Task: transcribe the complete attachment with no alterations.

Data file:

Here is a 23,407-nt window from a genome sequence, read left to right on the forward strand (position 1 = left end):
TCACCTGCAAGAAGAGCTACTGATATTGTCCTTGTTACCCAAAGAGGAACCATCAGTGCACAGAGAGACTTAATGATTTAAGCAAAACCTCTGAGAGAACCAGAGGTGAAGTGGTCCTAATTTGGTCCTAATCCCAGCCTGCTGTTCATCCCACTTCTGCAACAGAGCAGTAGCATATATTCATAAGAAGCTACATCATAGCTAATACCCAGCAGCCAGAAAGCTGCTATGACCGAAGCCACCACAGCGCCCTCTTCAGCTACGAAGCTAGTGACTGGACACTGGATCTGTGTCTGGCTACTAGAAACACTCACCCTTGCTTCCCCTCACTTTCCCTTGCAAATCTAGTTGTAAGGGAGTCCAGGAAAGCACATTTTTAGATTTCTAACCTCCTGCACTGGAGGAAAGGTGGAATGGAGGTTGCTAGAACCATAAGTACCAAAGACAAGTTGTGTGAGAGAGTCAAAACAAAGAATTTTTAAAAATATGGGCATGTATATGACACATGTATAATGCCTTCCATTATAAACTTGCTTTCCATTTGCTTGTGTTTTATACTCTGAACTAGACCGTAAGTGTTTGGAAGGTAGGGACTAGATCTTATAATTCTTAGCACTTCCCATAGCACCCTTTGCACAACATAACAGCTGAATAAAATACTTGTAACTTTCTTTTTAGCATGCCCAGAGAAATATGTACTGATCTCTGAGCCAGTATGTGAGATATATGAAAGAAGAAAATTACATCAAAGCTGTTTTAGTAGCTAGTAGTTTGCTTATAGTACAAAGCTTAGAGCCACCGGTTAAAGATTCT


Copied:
Here is a 23,407-nt window from a genome sequence, read left to right on the forward strand (position 1 = left end):
TCACCTGCAAGAAGAGCTACTGATATTGTCCTTGTTACCCAAAGAGGAACCATCAGTGCACAGAGAGACTTAATGATTTAAGCAAAACCTCTGAGAGAACCAGAGGTGAAGTGGTCCTAATTTGGTCCTAATCCCAGCCTGCTGTTCATCCCACTTCTGCAACAGAGCAGTAGCATATATTCATAAGAAGCTACATCATAGCTAATACCCAGCAGCCAGAAAGCTGCTATGACCGAAGCCACCACAGCGCCCTCTTCAGCTACGAAGCTAGTGACTGGACACTGGATCTGTGTCTGGCTACTAGAAACACTCACCCTTGCTTCCCCTCACTTTCCCTTGCAAATCTAGTTGTAAGGGAGTCCAGGAAAGCACATTTTTAGATTTCTAACCTCCTGCACTGGAGGAAAGGTGGAATGGAGGTTGCTAGAACCATAAGTACCAAAGACAAGTTGTGTGAGAGAGTCAAAACAAAGAATTTTTAAAAATATGGGCATGTATATGACACATGTATAATGCCTTCCATTATAAACTTGCTTTCCATTTGCTTGTGTTTTATACTCTGAACTAGACCGTAAGTGTTTGGAAGGTAGGGACTAGATCTTATAATTCTTAGCACTTCCCATAGCACCCTTTGCACAACATAACAGCTGAATAAAATACTTGTAACTTTCTTTTTAGCATGCCCAGAGAAATATGTACTGATCTCTGAGCCAGTATGTGAGATATATGAAAGAAGAAAATTACATCAAAGCTGTTTTAGTAGCTAGTAGTTTGCTTATAGTACAAAGCTTAGAGCCACCGGTTAAAGATTCT